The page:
Chinese demand for Canadian canola will remain strong during the upcoming 2012-13 crop year, according to a government analyst.
There is the potential for Canada’s shipments to China to rise further but that will depend on how successful recent visits by Canadian officials were in removing restrictions imposed on Canadian canola imports over blackleg concerns.
"Canada will export roughly 2.5 million metric tons of canola to China during the upcoming 2012-13 season," said Chris Beckman, an oilseed analyst with the market analysis division of Agriculture and Agri-Food Canada in Winnipeg.
Canadian canola exports to China in 2011-12 were also seen hitting 2.5 million tonnes. During the 2010-11 season, China purchased 2.336 million tonnes of Canadian canola, according to data from the Canadian Grain Commission.
China’s purchases of Canadian canola were linked in part to the country’s rising demand from consumers for canola oil and in part to Europe’s diminished rapeseed harvest.
Australia would normally export its canola to China, but because of Europe’s lower rapeseed output due to weather issues, more of those supplies will be making their way to Europe instead because of Australia’s non-GMO status.
That in turn will provide opportunities for Canada in China, Beckman said.
Mike Jubinville, an analyst with ProFarmer Canada in Winnipeg, agreed Canada could certainly export 2.5 million tons of canola to China in the upcoming crop year, but there was a chance the amount could increase to three million tonnes and up if the Chinese government was to remove its blackleg import restrictions on Canadian canola.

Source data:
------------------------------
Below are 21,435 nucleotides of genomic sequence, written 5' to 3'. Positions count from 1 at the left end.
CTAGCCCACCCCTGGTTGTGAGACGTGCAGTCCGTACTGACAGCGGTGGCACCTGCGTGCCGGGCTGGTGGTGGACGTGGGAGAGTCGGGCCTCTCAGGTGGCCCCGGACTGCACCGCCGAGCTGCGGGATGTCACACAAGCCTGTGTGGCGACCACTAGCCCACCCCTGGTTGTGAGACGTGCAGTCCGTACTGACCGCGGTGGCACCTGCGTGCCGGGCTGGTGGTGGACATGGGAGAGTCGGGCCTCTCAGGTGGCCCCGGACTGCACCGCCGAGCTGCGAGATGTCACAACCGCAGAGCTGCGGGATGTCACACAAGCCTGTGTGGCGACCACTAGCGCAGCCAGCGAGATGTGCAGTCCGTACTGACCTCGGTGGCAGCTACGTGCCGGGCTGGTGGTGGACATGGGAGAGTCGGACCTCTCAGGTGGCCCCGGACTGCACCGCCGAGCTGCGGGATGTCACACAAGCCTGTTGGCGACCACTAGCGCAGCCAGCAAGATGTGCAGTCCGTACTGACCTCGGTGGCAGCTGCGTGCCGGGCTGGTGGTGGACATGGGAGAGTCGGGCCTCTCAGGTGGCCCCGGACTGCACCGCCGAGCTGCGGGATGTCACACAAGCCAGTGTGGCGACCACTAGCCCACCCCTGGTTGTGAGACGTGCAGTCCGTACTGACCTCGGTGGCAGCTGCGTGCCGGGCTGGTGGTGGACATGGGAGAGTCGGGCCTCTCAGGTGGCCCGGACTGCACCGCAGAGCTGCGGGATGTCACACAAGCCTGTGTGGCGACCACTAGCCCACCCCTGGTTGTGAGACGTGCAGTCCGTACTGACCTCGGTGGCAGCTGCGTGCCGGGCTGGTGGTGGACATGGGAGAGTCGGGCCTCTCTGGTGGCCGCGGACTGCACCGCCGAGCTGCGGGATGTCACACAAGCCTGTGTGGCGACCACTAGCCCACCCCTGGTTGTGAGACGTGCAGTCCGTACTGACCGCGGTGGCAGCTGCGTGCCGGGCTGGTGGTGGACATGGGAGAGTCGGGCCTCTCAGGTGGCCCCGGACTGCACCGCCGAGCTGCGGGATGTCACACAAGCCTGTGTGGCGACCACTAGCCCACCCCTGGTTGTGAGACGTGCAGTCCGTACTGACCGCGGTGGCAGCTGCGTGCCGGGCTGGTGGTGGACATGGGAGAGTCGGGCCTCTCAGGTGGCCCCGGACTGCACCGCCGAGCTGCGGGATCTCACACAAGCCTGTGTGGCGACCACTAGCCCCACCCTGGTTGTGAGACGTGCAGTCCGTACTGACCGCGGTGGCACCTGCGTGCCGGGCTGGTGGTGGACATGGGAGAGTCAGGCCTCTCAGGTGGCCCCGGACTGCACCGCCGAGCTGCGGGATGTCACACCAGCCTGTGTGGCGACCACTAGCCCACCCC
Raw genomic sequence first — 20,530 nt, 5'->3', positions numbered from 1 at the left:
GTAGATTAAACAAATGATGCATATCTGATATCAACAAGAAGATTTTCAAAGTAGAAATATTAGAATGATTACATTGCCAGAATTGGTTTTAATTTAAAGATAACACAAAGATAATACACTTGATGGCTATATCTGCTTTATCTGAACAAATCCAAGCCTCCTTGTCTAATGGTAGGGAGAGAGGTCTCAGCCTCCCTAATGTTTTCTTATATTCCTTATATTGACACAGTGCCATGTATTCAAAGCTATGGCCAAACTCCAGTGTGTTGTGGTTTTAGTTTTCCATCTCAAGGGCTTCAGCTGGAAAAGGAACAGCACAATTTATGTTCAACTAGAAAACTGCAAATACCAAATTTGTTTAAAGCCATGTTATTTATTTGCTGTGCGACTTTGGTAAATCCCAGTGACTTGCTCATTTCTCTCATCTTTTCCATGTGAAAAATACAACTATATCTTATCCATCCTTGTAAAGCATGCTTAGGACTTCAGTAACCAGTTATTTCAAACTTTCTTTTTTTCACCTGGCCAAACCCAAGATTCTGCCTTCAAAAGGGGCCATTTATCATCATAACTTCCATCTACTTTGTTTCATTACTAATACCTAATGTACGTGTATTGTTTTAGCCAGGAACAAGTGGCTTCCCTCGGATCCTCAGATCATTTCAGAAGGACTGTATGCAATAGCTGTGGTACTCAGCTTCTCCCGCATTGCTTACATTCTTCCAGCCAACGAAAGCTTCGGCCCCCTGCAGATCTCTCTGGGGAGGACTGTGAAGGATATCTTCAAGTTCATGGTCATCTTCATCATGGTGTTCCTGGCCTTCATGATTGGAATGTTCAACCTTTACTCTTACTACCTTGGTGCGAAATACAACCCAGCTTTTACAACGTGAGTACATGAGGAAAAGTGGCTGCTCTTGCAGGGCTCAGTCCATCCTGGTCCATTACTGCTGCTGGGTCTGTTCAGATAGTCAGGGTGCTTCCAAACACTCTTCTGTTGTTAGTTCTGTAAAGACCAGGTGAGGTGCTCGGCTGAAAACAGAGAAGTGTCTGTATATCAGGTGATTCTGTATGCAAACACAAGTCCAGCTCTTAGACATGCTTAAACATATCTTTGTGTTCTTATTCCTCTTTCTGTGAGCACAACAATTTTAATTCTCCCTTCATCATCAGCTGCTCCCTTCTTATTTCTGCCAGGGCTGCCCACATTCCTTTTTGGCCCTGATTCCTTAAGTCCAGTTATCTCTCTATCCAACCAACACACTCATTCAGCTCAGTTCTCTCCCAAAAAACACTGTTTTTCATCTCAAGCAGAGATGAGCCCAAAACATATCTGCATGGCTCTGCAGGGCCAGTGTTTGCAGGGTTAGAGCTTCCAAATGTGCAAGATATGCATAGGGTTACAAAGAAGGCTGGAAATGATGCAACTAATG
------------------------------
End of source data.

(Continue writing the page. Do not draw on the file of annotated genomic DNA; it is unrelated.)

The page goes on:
Canadian government and trade officials have made frequent visits to China, and the Canola Council of Canada is currently in the process of wrapping up a joint blackleg research program to address China’s concerns about the spread of the fungal disease in its domestic growing areas.
China has restricted imports of Canadian canola with blackleg to a handful of crushing plants since late 2009. Those limited concessions are temporary exceptions to an outright ban, and are up for annual renewal.
Chinese canola importers believe their government’s quarantine authorities will partly lift restrictions and allow imports of Canadian canola by crushers in major rapeseed-growing areas by this summer.
Meanwhile, Canada’s total canola export program in 2012-13 was expected to decline fractionally from the 2011-12 expectation, Beckman said.
He forecast Canada’s 2012-13 canola export program at 8.35 million tonnes, which compares with the 8.4 million forecast for 2011-12.
Japan’s demand for Canadian canola was expected to remain steady at 2.200 million tonnes in 2012-13 in comparison to 2011-12, while Mexico’s purchases also hold steady at 1.5 million.
U.S. demand for Canadian canola was also expected to remain steady in 2012-13 from the 2011-12 level of 550,000 tonnes. Canola exports to the European Union in 2012-13 and in 2011-12 were pegged at 500,000 tonnes while shipments to Pakistan also hold steady at 600,000.
Shipments of Canadian canola to the United Arab Emirates in both 2012-13 and 2011-12 were pegged by Beckman at 450,000 tonnes.
The only difference in export destinations for Canada’s canola was for smaller markets described as "others."
In 2011-12, other markets were forecast to take 100,000 tonnes of Canadian canola; no such exports were projected for 2012-13, Beckman said.